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The Good News
2015 June
Pg 3 - The Sunshine Express
Trees are source for
high-capacity, soft batteries
A method for making elastic high-capacity batteries
from wood pulp was unveiled by researchers in Swe-
den and the US. Using nanocellulose broken down
from tree fibres, a team from KTH Royal Institute
of Technology and Stanford University produced an
elastic, foam-like battery material that can with-
stand shock and stress.
¡°It is possible to make incredible materials from
trees and cellulose,¡± says Max Hamedi, who is a re-
searcher at KTH and Harvard University. One benefit
of the new wood-based aerogel material is that it
can be used for three-dimensional structures.
¡°There are limits to how thin a battery can be, but
that becomes less relevant in 3D, ¡° Hamedi says.
¡°We are no longer restricted to two dimensions.
We can build in three dimensions, enabling us to fit
more electronics in a smaller space.¡±
A 3D structure enables storage of significantly more
power in less space than is possible with conven-
tional batteries, he says.
¡°Three-dimensional, porous materials have been re-
garded as an obstacle to building electrodes. But we
have proven that this is not a problem. In fact, this
type of structure and material architecture allows
flexibility and freedom in the design of batteries,¡±
Hamedi says.
The process for creating the material begins with
breaking down tree fibres, making them roughly one
million times thinner. The nanocellulose is dissolved,
frozen and then freeze-dried so that the moisture
evaporates without passing through a liquid state.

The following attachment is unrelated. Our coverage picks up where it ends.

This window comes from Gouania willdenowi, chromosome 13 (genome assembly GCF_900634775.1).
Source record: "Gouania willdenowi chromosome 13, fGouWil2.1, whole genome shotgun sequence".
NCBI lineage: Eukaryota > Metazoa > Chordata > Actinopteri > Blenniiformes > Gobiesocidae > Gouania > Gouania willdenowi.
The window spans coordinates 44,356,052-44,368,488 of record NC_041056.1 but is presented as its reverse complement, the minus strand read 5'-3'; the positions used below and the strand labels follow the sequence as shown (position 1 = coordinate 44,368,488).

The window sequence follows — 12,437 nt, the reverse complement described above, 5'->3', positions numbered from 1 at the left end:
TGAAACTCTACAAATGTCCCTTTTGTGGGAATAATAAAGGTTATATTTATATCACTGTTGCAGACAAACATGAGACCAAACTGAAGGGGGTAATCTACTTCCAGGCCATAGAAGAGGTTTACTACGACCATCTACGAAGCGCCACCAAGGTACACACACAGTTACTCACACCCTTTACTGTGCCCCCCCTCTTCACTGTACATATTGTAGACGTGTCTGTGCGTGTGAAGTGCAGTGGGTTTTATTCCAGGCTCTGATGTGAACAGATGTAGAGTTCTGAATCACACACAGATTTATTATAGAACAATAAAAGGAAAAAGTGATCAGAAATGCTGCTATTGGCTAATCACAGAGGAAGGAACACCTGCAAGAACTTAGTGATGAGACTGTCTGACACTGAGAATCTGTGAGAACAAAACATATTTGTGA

Then the material goes through a process in which
the molecules are stabilised so that the material
does not collapse.
¡°The result is a material that is both strong, light
and soft,¡± Hamedi says. ¡°The material resembles
foam in a mattress, though it is a little harder,
lighter and more porous. You can touch it without it
breaking.¡±
The finished aerogel can then be treated with elec-
tronic properties. ¡°We use a very precise technique,
verging on the atomic level, which adds ink that
conducts electricity within the aerogel. You can coat
the entire surface within.¡±
In terms of surface area, Hamedi compares the
material to a pair of human lungs, which if unfurled
could be spread over a football field. Similarly, a
single cubic decimeter of the battery material would
cover most of a football pitch, he says.
¡°You can press it as much as you want. While flex-
ible and stretchable electronics already exist, the in-
sensitivity to shock and impact are somewhat new.¡±
Hamedi says the aerogel batteries could be used in
electric car bodies, as well as in clothing, providing
the garment has a lining.
The research has been carried out
at the Wallenberg Wood Science
Center at KTH. KTH Professor Lars
Wgberg also has been involved,
and his work on aerogels is in the
basis for the invention of soft elec-
tronics. Another partner is leading
battery researcher, Professor Yi